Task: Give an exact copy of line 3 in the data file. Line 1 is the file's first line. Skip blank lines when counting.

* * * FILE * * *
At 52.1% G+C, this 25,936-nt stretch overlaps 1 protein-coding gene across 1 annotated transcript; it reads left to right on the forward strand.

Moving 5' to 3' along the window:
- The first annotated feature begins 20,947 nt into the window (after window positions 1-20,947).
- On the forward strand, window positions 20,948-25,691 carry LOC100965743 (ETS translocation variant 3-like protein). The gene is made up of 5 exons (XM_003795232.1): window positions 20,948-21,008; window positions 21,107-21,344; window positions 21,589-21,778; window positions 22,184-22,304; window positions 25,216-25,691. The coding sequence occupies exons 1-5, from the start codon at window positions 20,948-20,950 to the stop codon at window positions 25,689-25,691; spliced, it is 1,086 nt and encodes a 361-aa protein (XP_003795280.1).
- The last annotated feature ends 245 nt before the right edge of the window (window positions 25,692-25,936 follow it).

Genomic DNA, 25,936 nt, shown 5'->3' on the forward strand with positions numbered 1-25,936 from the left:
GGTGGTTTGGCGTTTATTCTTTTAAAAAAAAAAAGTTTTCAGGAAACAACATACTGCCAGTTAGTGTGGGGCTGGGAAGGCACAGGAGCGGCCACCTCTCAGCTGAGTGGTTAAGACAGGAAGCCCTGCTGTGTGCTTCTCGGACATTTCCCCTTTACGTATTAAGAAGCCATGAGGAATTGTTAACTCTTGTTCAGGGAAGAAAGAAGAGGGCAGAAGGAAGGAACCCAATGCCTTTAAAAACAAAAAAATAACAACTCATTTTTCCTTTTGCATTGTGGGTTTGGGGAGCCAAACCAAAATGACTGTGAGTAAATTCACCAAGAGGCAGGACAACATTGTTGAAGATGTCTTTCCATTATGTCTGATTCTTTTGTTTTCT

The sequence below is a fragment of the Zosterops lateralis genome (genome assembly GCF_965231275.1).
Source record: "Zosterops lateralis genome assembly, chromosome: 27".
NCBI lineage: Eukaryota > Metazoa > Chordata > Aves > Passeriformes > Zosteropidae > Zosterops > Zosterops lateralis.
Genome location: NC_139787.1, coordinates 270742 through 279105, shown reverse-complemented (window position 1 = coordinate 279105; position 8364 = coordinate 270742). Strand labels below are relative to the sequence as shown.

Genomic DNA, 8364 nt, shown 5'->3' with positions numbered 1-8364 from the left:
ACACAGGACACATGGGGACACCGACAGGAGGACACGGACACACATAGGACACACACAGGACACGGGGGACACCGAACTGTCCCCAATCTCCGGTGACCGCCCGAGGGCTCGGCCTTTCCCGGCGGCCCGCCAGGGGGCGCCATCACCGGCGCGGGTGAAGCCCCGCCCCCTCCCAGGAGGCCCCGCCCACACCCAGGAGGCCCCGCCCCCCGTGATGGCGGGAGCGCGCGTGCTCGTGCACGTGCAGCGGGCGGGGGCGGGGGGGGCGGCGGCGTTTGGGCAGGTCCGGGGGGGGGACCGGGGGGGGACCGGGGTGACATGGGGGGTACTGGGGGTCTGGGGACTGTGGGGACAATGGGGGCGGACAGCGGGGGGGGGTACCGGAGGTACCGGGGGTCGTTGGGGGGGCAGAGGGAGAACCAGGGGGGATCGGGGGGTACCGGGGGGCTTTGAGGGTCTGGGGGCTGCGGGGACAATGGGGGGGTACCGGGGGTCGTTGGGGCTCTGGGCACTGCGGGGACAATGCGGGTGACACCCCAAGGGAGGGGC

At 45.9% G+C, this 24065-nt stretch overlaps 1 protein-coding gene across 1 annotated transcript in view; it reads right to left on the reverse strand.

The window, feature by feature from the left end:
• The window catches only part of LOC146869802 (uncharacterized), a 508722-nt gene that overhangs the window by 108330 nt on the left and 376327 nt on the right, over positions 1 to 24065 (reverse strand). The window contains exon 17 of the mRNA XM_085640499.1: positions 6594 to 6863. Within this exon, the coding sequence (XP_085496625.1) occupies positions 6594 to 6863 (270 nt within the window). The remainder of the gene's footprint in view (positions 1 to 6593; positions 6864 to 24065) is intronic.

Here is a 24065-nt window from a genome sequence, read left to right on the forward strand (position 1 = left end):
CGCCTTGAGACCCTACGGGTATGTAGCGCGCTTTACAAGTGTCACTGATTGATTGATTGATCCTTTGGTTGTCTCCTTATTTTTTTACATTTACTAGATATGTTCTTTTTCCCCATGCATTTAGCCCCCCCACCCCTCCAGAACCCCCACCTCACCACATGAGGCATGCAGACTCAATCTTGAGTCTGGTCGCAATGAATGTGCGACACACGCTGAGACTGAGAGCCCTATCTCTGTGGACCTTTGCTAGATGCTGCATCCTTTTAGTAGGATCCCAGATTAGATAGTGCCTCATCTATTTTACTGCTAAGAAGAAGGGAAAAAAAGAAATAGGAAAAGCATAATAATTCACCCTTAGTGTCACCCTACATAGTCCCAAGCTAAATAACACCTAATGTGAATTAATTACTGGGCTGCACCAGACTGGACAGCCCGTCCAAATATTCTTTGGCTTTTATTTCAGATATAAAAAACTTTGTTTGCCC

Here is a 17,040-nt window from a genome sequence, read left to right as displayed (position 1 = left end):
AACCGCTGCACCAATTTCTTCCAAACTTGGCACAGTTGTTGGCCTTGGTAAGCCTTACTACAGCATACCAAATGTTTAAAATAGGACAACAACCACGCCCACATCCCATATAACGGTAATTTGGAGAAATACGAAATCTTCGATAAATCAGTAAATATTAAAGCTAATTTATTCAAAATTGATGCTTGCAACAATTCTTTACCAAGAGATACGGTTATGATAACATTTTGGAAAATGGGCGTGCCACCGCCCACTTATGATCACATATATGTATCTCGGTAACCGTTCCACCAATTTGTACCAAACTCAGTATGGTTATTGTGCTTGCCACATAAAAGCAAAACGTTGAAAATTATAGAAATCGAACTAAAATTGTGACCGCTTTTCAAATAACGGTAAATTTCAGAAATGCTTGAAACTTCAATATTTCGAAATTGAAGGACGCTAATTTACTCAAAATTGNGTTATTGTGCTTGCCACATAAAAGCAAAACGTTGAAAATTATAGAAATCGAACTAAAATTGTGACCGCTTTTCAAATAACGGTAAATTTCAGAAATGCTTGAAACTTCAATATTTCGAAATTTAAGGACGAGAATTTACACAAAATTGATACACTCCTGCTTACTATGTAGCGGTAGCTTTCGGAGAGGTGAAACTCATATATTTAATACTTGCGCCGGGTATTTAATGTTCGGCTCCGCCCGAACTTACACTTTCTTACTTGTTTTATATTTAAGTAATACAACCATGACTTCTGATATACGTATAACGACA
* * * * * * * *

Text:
- The first annotated feature begins 20,947 nt into the window (after window positions 1-20,947).